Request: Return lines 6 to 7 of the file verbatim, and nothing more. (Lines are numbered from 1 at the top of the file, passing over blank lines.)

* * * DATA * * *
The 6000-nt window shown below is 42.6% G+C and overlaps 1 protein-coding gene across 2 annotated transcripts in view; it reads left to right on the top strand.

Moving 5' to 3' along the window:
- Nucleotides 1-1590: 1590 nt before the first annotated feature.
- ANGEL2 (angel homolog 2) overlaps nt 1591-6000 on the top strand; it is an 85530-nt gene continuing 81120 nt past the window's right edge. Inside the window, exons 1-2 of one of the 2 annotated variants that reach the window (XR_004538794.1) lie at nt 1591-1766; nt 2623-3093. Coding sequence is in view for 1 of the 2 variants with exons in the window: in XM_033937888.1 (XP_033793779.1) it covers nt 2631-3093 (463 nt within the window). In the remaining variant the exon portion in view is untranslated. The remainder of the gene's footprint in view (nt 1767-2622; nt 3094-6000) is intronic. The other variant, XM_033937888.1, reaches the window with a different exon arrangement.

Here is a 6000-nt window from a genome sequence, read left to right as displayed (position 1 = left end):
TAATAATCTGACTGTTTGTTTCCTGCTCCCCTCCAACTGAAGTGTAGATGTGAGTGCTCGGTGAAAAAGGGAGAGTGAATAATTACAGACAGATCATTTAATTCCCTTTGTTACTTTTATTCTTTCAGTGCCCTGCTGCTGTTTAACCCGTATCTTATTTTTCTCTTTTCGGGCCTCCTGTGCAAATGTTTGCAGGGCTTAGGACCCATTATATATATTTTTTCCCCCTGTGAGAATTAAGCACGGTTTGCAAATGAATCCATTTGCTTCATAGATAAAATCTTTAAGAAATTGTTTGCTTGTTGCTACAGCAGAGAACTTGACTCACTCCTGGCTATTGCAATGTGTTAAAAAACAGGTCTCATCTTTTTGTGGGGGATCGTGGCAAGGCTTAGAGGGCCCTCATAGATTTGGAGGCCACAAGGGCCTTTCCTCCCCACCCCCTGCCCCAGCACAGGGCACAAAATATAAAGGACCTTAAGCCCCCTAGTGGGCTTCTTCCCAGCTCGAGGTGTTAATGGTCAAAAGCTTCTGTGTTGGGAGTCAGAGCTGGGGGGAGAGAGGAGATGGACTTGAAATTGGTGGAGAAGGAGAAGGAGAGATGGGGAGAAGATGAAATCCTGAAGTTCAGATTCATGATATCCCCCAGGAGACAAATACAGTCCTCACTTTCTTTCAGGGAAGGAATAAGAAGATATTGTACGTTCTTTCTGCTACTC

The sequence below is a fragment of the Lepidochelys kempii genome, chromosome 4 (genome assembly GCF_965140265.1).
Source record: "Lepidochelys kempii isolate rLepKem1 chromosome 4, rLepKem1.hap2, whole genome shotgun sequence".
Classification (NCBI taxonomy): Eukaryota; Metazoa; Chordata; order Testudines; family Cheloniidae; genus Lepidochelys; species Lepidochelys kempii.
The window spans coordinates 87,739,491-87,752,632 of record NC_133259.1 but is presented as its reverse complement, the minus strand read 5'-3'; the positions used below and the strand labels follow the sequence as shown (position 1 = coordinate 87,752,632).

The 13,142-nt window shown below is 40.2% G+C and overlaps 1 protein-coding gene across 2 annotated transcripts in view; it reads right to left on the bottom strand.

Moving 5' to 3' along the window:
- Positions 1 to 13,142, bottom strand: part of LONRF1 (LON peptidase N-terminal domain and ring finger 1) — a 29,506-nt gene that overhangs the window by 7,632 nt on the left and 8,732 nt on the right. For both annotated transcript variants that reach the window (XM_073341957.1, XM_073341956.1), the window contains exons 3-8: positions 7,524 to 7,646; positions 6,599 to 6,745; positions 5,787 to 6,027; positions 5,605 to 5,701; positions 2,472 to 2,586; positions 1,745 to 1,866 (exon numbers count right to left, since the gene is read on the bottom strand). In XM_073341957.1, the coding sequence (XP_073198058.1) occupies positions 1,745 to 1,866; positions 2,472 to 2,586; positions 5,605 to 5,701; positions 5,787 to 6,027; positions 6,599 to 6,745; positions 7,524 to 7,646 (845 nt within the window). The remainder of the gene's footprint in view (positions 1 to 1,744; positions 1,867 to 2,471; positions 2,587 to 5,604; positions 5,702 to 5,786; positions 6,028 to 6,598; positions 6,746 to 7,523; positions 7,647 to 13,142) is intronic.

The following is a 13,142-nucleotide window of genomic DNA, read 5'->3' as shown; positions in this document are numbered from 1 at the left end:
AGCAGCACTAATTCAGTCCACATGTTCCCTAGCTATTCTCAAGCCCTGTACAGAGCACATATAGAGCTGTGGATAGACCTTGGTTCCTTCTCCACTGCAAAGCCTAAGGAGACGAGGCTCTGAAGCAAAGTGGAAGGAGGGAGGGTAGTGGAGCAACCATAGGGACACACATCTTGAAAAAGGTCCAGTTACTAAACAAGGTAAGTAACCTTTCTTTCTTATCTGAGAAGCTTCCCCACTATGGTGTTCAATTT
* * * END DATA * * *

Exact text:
TAATAATCTGACTGTTTGTTTCCTGCTCCCCTCCAACTGAAGTGTAGATGTGAGTGCTCGGTGAAAAAGGGAGAGTGAATAATTACAGACAGATCATTTAATTCCCTTTGTTACTTTTATTCTTTCAGTGCCCTGCTGCTGTTTAACCCGTATCTTATTTTTCTCTTTTCGGGCCTCCTGTGCAAATGTTTGCAGGGCTTAGGACCCATTATATATATTTTTTCCCCCTGTGAGAATTAAGCACGGTTTGCAAATGAATCCATTTGCTTCATAGATAAAATCTTTAAGAAATTGTTTGCTTGTTGCTACAGCAGAGAACTTGACTCACTCCTGGCTATTGCAATGTGTTAAAAAACAGGTCTCATCTTTTTGTGGGGGATCGTGGCAAGGCTTAGAGGGCCCTCATAGATTTGGAGGCCACAAGGGCCTTTCCTCCCCACCCCCTGCCCCAGCACAGGGCACAAAATATAAAGGACCTTAAGCCCCCTAGTGGGCTTCTTCCCAGCTCGAGGTGTTAATGGTCAAAAGCTTCTGTGTTGGGAGTCAGAGCTGGGGGGAGAGAGGAGATGGACTTGAAATTGGTGGAGAAGGAGAAGGAGAGATGGGGAGAAGATGAAATCCTGAAGTTCAGATTCATGATATCCCCCAGGAGACAAATACAGTCCTCACTTTCTTTCAGGGAAGGAATAAGAAGATATTGTACGTTCTTTCTGCTACTC

The sequence below is a fragment of the Lepidochelys kempii genome, chromosome 4 (genome assembly GCF_965140265.1).